Recently I have been learning about breathing. I know, it sounds a little crazy. I do already know how to breathe, and so do all of my clients. But here’s what one conference with Dr. Richard Brown offers:
Based on extensive research, this workshop combines a variety of effective breathing techniques to relieve stress and improve mood, mental focus, and cardiorespiratory health. These benefits have been enjoyed by health-care practitioners, yoga teachers, military veterans, individuals with anxiety, depression, PTSD, ADD, cancer, Lyme disease, toxic exposures, and victims of terrorism, war, and natural disasters. (http://www.haveahealthymind.com/brown-bio.html BREATHE AND HEAL...WITH THE POWER OF BREATH CONFERENCE)
Historically, psychotherapists and medical professionals tended to separate body and mind. But these days we know that the body and the mind are not really separate entities, but are mutually influenced and influencing parts of the same bio-psycho-social system that makes up all human experience. And it’s not just professionals who know this. Even in some of the detective novels that I read for rest and relaxation, characters talk about things like “yoga breathing” and meditation to calm themselves and focus their minds.
I do yoga and a lot of breathing work on my own. But although I am an advocate of integrating various approaches to developing a healthy body-mind, and I know that there is a wide body of research showing that techniques that help an individual become more physically as well as psychologically relaxed – including yoga, massage, acupuncture, zero balance, meditation, mindfulness and others – can enhance the work of psychotherapy, I am sometimes a little shy about doing it with a client. So I think I will try the conference and see what it might have to offer my work.
But sometimes clients help me make a leap that I might not have made all on my own.
For example, one day Janie*, who had been working on issues related to anxiety and self-assertion, and who was always punctual for her appointments, arrived at my office late and extremely upset. She had been in plenty of time, she said breathlessly, so she stopped to buy herself a treat at a coffee bar near my office before coming for her session. There was a line, but she had occasionally bought something at this shop and had never had to wait long, so she waited her turn, ordered, and paid. And then waited some more. Finally realizing that something was not right, she saw that the cashier was the only person on duty and was working extremely slowly. It was clear that Janie would not get her coffee in time for her appointment; but she could not bring herself to ask for her money back, nor was she willing to walk out without either her money or her coffee. So she stood there, becoming more and more agitated and enraged – not only with the young woman behind the counter, but also with the shop, the other customers, and of course, with herself.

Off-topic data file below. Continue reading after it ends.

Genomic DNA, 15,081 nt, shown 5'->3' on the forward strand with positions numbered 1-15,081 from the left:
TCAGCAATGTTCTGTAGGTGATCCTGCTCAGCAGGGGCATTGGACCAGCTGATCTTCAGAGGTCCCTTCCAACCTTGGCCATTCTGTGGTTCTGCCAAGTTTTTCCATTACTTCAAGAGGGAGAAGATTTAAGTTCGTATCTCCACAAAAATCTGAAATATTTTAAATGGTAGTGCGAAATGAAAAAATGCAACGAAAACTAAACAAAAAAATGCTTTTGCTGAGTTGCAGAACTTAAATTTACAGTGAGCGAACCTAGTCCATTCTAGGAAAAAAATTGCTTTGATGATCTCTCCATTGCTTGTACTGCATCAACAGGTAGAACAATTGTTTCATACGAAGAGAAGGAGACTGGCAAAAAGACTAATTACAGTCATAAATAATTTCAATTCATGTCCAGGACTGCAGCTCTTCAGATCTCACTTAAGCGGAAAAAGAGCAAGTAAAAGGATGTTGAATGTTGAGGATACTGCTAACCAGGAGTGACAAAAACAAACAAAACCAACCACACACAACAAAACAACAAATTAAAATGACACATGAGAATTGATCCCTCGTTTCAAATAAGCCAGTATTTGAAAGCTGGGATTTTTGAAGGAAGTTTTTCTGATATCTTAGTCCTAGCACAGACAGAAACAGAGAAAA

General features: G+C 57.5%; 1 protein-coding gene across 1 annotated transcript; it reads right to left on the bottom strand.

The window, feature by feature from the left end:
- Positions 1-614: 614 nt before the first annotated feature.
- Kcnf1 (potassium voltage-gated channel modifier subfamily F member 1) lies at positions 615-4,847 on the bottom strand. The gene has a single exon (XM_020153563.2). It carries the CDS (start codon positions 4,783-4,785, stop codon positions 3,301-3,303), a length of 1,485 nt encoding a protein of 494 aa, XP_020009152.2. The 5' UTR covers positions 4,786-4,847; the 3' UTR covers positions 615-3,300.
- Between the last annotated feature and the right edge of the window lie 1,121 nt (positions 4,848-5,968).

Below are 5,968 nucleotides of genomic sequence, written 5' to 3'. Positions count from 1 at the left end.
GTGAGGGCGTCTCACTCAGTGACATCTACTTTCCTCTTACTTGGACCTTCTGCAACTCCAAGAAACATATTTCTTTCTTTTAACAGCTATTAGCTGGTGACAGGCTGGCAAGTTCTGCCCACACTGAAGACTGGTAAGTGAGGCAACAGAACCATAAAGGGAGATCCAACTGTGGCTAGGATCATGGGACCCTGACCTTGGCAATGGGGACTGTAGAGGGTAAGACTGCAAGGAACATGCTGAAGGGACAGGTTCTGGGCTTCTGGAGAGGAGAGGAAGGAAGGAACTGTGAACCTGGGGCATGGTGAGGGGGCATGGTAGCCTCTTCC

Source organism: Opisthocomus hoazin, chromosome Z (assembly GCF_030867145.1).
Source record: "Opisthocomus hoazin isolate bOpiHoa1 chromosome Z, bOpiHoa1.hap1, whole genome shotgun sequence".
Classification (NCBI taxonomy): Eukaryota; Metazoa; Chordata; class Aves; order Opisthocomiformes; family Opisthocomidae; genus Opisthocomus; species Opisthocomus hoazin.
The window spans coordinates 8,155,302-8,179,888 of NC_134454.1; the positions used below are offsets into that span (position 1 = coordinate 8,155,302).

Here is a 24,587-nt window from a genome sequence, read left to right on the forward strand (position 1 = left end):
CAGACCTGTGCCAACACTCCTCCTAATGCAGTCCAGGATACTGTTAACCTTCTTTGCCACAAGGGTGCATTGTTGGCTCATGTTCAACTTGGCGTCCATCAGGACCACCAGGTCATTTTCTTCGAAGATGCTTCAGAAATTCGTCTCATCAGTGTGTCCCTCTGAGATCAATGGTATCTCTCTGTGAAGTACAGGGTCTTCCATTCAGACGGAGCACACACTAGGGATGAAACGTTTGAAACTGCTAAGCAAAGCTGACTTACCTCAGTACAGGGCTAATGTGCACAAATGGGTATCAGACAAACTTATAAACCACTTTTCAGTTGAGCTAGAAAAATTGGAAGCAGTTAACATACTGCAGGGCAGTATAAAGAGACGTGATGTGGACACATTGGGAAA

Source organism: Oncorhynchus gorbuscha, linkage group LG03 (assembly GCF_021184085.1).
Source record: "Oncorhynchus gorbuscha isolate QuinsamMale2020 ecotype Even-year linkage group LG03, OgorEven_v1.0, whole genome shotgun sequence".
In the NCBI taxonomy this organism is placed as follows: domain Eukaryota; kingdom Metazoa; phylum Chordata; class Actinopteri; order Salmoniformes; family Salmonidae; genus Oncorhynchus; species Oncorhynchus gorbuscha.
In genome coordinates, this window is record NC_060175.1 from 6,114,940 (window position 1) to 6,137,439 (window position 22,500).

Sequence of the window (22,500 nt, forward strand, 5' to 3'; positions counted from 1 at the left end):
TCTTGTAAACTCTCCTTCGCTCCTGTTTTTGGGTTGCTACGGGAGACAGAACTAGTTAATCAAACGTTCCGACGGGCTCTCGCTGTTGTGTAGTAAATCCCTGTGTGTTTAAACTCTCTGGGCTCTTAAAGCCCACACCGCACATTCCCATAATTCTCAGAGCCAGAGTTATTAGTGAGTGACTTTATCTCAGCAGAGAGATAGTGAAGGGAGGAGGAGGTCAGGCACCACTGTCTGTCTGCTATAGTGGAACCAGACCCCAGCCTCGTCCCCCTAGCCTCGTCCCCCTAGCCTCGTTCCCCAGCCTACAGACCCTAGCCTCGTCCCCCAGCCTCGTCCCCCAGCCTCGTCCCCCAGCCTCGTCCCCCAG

“I was so angry,” she said, “I didn’t know what to do.” To make things worse, when she finally did get her drink, she dropped some change into the cup for tips. “What’s the matter with me?” she said. “I didn’t want to tip the woman. But I couldn’t not do it!” She started to cry. “I hate feeling like this!” she sobbed. “And now I’m not only late, but my whole therapy session is going to be ruined by this stupid thing!”
Sobbing and unable to catch her breath, she could not talk to me or respond to any of my questions. When it became clear to me that Janie was having difficulties soothing herself enough to even think through what had happened, I asked if she felt up to doing a breathing exercise with me. She nodded, still sobbing.
I told her to put her hands in her lap and both feet on the floor, and to try to relax back against the back of the couch. Janie was already crying a little less. I said, “Close your eyes. Now, without changing anything, just pay attention to your breathing.” Janie’s ragged breathing started to even out, although tears still streamed down her cheeks.
“Are you breathing through your nose or your mouth? Congested? Are you breathing quickly or slowly?” I asked.
She started to answer, but I told her not to try to talk yet, just to keep noticing.
“Do you breathe in or out more deeply? Are you breathing into your chest? Your neck or stomach? Your back?” I continued.
Then I told her that I’d like her to breathe in and out through her nose, four counts in and four counts out. I counted the first few breaths for her, then asked her to do it on her own for a few breaths.
At the end of the four breaths, I told Janie to let her breath return to normal; and after a few breaths, to slowly open her eyes.
She looked at me. “Wow,” she said. “I actually do feel calmer.”
From there we went on to talk about a problem she had asserting herself at work. We did some good work understanding what made it hard. “I’m always afraid that someone will get angry at me,” she said. “But maybe I can do a little of this breath work before I approach my supervisor.”
Breathing. We all do it. But I have just learned that when it’s integrated into the therapeutic process, it has a little extra something to say.
*names and identifying information changed to protect privacy
Teaser image source: http://www.controlyourcash.com/2012/08/15/remember-to-breathe-228...